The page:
Ai Lao Hongcha is a black tea from Yunnan, grown at the altitude of 2200 meters, visually very interesting, colorful and messy, with unique tea liquor color.
Black tea was one of the tea types that weren’t my favorites many years ago. I started with green tea and it took me a few years until I finally started appreciating black tea. The reason lies in the fact that black tea is a true mass market product, usually sold in teabags and of the unknown origin. Then, I discovered Chinese black tea. And got hooked immediately.
I had a really bad cold last few days and wasn’t able to write any reviews or drink tea. However, when I opened the bag of Ai Lao Hongcha, scent was so intense that I could still smell it, even though my nose was out of the function. And this made me really impatient.
Ai Lao Hongcha – Fun For the Eyes
Leaves are brown-greenish with yellow buds, a bit like a dry forest leaves mixed with leaves of a regular Yunnan black tea. They are quite unusual, messy and interesting. Scent of dry leaves is very intense, like chocolate meets tobacco meets winter pear. It has that distinctive Yunnan scent, both black and raw pu’er tea. This changes quite a lot in a heated teapot, with a citric note appearing in the background. Old tobacco smoking rooms with dim lights and sour drinks being served throughout the night. 30 grams costs 9.50 GBP or around 12,50 USD.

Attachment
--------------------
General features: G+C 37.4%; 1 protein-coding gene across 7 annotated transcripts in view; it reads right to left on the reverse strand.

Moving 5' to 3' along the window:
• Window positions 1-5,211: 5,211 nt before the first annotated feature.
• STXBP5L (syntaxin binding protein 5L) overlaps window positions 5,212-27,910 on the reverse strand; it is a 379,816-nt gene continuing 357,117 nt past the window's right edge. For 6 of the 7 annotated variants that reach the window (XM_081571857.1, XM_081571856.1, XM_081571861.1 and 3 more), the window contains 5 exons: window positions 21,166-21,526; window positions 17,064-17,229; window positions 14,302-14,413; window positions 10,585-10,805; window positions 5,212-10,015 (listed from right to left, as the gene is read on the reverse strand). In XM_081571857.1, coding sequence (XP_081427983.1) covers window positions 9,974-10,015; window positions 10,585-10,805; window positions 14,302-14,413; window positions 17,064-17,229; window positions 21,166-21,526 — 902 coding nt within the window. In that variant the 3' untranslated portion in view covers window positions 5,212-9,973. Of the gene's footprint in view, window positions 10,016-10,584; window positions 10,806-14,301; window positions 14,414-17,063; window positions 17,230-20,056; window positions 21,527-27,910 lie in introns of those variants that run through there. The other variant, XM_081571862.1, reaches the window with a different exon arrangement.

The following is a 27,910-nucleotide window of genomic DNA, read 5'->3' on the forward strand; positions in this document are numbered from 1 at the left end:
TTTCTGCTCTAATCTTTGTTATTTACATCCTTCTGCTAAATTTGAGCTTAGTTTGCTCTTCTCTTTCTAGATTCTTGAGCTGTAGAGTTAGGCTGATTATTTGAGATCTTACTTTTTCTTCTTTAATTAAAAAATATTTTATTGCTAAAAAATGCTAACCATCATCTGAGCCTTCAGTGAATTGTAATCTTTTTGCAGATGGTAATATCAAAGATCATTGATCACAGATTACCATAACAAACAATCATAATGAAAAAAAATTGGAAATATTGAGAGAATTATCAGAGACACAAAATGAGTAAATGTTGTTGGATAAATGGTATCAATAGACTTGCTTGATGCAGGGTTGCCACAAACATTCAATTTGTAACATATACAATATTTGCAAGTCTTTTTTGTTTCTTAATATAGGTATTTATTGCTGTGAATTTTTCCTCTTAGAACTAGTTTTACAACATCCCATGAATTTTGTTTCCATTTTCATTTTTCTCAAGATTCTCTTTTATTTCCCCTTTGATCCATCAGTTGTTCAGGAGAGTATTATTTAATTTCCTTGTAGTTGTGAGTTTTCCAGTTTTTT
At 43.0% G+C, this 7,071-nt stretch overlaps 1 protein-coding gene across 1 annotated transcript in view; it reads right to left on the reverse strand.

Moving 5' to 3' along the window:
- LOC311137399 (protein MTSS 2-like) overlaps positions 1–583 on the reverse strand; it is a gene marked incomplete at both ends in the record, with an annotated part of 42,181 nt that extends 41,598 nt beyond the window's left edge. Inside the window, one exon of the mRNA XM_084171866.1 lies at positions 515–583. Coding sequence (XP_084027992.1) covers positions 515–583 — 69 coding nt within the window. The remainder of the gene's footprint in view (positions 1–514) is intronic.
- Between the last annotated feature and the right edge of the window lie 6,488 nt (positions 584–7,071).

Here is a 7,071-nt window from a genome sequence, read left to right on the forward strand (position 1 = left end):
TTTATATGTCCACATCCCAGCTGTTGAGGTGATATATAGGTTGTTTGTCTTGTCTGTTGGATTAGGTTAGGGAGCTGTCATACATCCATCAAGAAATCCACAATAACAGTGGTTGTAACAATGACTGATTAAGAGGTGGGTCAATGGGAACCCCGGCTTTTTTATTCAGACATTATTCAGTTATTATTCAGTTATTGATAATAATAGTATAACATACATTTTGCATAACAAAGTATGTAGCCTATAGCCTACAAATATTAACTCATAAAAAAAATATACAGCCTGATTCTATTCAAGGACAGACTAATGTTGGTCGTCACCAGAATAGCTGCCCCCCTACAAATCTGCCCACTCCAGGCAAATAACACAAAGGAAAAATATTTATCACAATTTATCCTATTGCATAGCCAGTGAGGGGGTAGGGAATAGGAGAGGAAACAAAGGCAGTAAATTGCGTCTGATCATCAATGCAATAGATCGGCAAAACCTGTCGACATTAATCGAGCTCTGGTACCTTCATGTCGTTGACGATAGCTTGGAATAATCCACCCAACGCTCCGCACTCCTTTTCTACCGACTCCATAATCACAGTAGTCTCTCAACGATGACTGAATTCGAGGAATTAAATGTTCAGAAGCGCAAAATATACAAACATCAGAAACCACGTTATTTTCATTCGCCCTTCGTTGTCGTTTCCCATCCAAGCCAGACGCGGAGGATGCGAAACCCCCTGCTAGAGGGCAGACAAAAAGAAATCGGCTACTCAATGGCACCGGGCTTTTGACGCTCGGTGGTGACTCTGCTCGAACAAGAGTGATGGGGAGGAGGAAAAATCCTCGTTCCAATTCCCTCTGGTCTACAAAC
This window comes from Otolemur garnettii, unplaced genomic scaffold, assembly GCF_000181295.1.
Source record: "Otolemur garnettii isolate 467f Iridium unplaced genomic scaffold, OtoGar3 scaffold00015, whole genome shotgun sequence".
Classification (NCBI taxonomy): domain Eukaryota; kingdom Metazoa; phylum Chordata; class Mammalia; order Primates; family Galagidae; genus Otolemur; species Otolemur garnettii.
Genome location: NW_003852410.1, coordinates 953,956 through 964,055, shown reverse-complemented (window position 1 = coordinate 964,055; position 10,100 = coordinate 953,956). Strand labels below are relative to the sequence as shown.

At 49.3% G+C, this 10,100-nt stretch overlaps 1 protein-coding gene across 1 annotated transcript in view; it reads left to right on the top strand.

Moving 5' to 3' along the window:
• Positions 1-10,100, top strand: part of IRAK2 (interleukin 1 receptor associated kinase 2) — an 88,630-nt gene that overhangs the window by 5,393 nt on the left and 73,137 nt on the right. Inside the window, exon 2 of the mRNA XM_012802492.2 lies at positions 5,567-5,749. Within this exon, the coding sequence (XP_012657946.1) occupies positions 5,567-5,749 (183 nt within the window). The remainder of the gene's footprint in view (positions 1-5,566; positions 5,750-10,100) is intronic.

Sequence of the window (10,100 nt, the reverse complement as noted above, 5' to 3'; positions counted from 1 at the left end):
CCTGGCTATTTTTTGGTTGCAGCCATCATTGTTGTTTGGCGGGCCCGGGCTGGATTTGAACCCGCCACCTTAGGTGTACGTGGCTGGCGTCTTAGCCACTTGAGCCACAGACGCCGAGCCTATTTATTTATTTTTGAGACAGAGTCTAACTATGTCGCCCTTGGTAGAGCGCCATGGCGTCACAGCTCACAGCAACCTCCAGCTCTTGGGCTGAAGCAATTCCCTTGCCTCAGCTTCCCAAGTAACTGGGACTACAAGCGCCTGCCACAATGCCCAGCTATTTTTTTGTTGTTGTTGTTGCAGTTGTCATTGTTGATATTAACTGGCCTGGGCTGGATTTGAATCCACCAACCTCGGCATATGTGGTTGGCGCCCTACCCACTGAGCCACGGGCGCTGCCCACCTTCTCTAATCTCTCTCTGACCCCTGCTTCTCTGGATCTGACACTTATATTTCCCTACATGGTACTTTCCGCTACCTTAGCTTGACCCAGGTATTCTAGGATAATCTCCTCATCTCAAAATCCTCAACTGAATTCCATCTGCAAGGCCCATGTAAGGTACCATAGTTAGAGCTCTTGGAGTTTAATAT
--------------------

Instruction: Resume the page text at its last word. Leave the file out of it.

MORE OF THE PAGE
Brewing: 4 grams, 150ml, 30, 60, 90, 180, 95 degrees Celsius
Ai Lao Hongcha does leave a feeling of a moisty dry tea. It’s quite lively, with light background, but full scent. It’s very pleasant and light for drinking, without any bitterness, but complex. First infusion is lightly sweet, with delicate chocolate, tobacco and pear note.
Color is really interesting, more like a brown tobacco color leading to brown-red. It leaves a pleasant warming feeling. It’s almost like good young raw pu’er meets Darjeeling tea. It keeps the same attitude in the second steeping, but slowly starts to change in the third. Like a chocolaty liquid tobacco, smooth and quite full, with slight sweetness, and no bitterness, and then starts to fade in the following steeping, but does offer 5-6 good infusions.
Ai Lao Hongcha would be a perfect summer dessert tea after a good rich dinner. Cigar in hand, light breeze and dim lights. It’s very light for drinking, but full and flavorful at the same time.
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